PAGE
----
I came across this female Wolf Spider carrying her babies across a road near my place here in Arkansas. I posted a photo of A Large Cluster Of Baby Spiders back on the 3rd of April and I mentioned how some spiders will carry their young. How lucky am I to now find one doing just that.
When I first spotted this spider I didn’t see the young because they were so well camouflaged. Once I figured out what I had I tried to get low so that I could show everyone. This was very difficult because she would move away from me. It is a good thing there is not a lot of traffic on this road. Someone would probably call the police in reference to someone lying in the road.
Wolf Spider Facts
Wolf spiders are unique in the way that they carry their eggs. The egg sac, a round silken globe, is attached to the spinnerets at the end of the abdomen, allowing the spider to carry her unborn young with her. The abdomen must be held in a raised position to keep the egg case from dragging on the ground. However, despite this handicap, they are still capable of hunting. Another aspect unique to wolf spiders is their method of infant care. Immediately after the spiderlings emerge from their protective silken case, they clamber up their mother’s legs and crowd onto her abdomen.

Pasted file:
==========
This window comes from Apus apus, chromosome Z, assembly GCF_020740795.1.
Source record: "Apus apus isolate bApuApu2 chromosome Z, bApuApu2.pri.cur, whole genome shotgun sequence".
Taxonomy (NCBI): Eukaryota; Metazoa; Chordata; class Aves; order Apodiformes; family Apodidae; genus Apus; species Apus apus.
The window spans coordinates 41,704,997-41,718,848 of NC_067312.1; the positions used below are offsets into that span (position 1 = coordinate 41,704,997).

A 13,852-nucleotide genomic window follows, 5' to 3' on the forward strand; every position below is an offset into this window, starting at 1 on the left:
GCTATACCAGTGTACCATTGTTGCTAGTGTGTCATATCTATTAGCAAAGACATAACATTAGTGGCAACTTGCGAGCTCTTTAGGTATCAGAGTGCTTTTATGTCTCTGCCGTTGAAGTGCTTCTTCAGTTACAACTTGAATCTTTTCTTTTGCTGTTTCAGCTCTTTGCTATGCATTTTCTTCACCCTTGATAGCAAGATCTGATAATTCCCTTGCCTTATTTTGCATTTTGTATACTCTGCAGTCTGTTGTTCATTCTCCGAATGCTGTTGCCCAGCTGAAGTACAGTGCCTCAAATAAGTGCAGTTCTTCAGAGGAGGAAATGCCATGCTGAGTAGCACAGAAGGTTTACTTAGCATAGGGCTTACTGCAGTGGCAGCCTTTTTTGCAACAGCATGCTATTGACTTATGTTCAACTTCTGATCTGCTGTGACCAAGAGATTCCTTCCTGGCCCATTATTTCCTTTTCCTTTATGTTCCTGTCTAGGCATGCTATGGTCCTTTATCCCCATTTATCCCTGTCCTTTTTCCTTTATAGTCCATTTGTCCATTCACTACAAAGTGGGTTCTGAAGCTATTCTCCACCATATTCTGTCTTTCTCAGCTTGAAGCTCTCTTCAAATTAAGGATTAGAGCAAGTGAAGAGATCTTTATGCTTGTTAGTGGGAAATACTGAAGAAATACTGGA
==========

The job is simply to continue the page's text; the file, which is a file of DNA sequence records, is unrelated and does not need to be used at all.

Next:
Because they depend on camouflage for protection, they do not have the flashy appearance of some other kinds of spiders. In general their coloration is appropriate to their favorite habitat.
There are many genera of wolf spider, ranging in body size (legs not included) from less than 0.4 to 1.38 inches. (Wikipedia)